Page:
The Senate Subcommittee on Emerging Threats and Capabilities approved language in its portion of the 2015 National Defense Authorization Act that would let the U.S. military target Boko Haram, the Nigerian Islamic terrorist group that kidnapped hundreds of schoolgirls last month.

In an open session Tuesday, Chairwoman Kay Hagan, D-N.C., said a provision of the act would authorize the Defense Department to spend $7.7 billion for elite special forces. The full panel met Wednesday to begin putting together the entire bill. 

In the open session, Hagan said the committee would reduce funding for lower priority programs and redirect funds to “improve the readiness” of special operation forces.

The bill would extend the key section 1208, which gives authority for "supportive special operations to combat terrorism." In last year’s approved bill, section 1208 gave support to foreign forces participating in operations to disarm the Lord’s Resistance Army, a militia from Uganda. Hagan said this "mark" includes new language on DOD’s efforts to help eliminate the threat of the Lord’s Resistance Army and Nigeria’s efforts to combat Boko Haram.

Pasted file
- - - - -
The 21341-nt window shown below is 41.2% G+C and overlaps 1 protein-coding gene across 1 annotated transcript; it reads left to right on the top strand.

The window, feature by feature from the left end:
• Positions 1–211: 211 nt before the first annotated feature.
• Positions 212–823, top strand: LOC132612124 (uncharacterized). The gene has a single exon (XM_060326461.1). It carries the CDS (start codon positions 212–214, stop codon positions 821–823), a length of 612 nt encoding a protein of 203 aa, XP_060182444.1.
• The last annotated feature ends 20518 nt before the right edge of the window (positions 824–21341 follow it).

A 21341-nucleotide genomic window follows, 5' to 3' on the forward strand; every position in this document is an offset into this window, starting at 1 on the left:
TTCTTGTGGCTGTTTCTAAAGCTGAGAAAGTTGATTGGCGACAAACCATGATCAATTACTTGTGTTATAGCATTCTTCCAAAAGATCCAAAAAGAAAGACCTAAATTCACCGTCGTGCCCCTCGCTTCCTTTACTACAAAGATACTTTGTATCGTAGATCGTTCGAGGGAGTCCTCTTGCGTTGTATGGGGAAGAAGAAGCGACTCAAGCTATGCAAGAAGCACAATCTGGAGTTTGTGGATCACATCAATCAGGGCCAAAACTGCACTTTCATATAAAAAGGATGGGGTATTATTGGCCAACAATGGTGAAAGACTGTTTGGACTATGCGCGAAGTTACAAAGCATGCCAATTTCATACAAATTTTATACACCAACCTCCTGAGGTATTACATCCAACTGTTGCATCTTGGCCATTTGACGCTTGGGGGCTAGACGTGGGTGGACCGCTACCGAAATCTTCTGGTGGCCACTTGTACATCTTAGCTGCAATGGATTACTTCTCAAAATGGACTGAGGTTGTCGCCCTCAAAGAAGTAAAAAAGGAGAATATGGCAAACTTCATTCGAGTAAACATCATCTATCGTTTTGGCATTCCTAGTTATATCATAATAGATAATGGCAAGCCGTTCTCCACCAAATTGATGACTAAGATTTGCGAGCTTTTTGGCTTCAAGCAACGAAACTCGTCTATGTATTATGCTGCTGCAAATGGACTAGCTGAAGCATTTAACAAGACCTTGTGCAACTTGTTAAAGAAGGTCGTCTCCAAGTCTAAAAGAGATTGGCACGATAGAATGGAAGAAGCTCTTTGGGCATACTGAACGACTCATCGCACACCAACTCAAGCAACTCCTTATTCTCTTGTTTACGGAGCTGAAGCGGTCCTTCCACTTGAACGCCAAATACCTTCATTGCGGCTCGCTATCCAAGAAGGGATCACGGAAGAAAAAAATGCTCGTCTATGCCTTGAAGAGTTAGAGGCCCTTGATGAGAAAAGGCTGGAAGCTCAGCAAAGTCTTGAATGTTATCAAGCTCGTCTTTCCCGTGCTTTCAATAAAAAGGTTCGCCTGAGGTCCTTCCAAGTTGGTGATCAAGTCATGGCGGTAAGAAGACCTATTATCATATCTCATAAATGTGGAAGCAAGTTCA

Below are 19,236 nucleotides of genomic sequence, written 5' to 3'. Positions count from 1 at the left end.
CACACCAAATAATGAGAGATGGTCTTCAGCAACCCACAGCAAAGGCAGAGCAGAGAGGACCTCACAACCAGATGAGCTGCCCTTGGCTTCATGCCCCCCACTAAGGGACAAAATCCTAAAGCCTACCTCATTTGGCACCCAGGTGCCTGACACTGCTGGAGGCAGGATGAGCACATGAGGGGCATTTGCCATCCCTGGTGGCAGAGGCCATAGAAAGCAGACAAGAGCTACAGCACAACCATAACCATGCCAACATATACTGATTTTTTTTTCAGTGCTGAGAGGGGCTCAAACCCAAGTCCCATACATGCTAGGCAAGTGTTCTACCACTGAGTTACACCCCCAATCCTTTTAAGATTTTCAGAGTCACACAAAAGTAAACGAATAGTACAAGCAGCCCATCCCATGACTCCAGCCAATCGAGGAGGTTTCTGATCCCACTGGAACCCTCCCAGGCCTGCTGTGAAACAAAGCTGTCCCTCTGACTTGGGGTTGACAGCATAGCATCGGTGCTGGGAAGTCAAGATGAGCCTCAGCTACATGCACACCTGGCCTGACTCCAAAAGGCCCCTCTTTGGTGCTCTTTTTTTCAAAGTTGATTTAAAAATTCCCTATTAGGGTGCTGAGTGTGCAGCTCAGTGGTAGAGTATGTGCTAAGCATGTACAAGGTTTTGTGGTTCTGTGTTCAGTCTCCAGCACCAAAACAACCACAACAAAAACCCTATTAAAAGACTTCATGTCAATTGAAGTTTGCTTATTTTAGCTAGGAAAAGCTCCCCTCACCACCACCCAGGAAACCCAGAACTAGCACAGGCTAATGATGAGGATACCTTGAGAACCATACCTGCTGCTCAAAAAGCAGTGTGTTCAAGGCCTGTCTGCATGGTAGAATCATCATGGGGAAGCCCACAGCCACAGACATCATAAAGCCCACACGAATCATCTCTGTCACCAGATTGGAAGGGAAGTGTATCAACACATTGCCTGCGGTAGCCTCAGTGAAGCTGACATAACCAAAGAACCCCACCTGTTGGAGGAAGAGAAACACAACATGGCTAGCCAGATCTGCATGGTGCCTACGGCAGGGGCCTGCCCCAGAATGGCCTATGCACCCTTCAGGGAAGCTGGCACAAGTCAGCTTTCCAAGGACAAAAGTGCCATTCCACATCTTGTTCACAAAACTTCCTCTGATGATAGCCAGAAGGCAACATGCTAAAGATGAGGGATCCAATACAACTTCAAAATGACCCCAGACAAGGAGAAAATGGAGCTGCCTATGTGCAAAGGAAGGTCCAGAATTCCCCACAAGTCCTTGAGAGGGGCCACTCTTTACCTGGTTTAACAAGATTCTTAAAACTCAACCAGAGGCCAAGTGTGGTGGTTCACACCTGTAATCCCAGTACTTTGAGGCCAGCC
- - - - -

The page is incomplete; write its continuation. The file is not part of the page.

Reuters reported that President Barack Obama sent a letter Wednesday informing Congress that he sent 80 American troops to Chad to assist in the search for the kidnapped schoolgirls. 

“These personnel will support the operation of intelligence, surveillance, and reconnaissance aircraft for missions over northern Nigeria and the surrounding area,” Obama wrote in the letter to House Speaker John Boehner, R-Ohio, and Senate President Pro Tempore Patrick Leahy, D-Vt. “The force will remain in Chad until its support in resolving the kidnapping situation is no longer required.”